In 2001 I had the opportunity to visit Ephesus, and along with the famous Church of Saint John the Theologian as well as the church in which the Third Ecumenical Synod took place in ancient Ephesus, one of my primary destinations was to visit the cave of the Seven Sleepers. Though a bit off the beaten track and fenced off, a hole in the fence provided me full access to the cave over which a church was built and now run down. Fully visible was the resting place of the Seven Sleepers, in which the Russian pilgrim Daniel reported in the twelfth century that he saw the actual relics of the holy youths. This pilgrimage, though short spent, made me consider more and more the veracity of this tale.
If the story of the Seven Sleepers was to have a firm basis in fact, we would expect that such a marvelous revelation would have been disseminated throughout the world in a relatively brief time. Historical facts clearly demonstrate that this indeed is precisely what happened. By the close of the sixth century the tradition can be demonstrated to have been known from Ireland to Persia, from Ethiopia to the Scandinavian countries. Because of all these early widespread beliefs in the tradition, scholars concede that the first written version of the tradition must have been composed within a single generation of the event itself, to explain its early widespread circulation.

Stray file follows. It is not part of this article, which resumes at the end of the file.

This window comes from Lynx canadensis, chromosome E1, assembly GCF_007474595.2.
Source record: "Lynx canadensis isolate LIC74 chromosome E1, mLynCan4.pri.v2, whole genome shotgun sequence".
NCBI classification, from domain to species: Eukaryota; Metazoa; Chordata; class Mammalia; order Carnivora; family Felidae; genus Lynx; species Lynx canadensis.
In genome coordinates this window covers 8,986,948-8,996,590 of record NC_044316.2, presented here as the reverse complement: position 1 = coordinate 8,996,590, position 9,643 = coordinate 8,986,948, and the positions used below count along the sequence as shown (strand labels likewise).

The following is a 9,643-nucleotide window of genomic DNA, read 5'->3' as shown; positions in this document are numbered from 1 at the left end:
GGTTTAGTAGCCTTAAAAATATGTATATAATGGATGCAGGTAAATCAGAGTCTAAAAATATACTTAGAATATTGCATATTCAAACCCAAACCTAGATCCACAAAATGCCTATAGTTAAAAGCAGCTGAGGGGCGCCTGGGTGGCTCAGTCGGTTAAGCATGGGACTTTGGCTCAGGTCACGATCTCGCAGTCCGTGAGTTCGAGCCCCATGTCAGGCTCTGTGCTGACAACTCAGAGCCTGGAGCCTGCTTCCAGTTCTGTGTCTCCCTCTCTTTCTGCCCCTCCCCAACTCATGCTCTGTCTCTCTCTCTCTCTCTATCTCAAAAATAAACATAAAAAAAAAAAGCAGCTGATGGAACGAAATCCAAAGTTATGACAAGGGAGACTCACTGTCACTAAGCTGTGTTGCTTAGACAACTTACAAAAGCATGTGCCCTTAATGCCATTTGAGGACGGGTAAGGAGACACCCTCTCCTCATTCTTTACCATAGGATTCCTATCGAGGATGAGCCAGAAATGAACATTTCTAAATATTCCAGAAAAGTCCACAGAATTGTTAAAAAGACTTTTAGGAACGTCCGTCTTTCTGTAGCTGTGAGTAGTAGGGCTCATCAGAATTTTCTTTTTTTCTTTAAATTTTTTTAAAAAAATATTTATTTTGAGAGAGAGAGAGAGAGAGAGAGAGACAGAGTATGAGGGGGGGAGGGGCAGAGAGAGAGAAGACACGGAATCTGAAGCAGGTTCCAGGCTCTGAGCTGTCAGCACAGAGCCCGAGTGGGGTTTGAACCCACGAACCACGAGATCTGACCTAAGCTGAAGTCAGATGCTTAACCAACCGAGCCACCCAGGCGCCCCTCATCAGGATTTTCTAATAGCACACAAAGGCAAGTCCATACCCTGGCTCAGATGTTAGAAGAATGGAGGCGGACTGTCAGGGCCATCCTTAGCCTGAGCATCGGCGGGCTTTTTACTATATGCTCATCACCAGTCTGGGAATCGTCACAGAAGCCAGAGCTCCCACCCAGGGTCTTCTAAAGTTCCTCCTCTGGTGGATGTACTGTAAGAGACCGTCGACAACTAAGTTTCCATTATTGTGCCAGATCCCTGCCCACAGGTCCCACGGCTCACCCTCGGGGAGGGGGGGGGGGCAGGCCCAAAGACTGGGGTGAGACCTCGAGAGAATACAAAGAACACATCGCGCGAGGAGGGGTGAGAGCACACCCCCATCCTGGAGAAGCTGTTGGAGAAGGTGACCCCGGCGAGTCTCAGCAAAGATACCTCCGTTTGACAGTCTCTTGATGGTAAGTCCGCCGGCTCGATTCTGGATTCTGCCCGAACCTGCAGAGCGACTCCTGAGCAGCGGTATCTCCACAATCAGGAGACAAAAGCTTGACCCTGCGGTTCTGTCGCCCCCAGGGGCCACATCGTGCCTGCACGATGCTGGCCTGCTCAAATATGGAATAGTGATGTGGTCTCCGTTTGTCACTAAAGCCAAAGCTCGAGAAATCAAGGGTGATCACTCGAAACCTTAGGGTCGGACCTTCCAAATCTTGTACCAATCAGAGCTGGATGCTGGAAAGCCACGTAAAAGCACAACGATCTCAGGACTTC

The miracle of the Seven Sleepers was apparently first described by Bishop Stephen of Ephesus (448-51). It seems the miracle occurred during the bishopric of Basil (+ 443), who was preceded by Memnon and succeeded by Bassian (444-448), though it may have occurred during the bishopric of Memnon who also was bishop of Ephesus during the Third Ecumenical Synod. Anyone familiar with the christological controversy during this time period, as well as the administrative conflicts taking place in Ephesus among the four bishops mentioned above, will understand why it took approximately fourteen years for the story of the Seven Sleepers to be recorded. However, fourteen years in antiquity for a story to be recorded is a very short time period, especially when one considers that it was never disputed by anyone. Furthermore, the memory of Bishop Stephen was condemned at the Fourth Ecumenical Synod, and since Ephesus was in bad repute due to the Robber Synod of 449, the circumstances seemed to have been changed due to the offending name and date in later versions of the tale.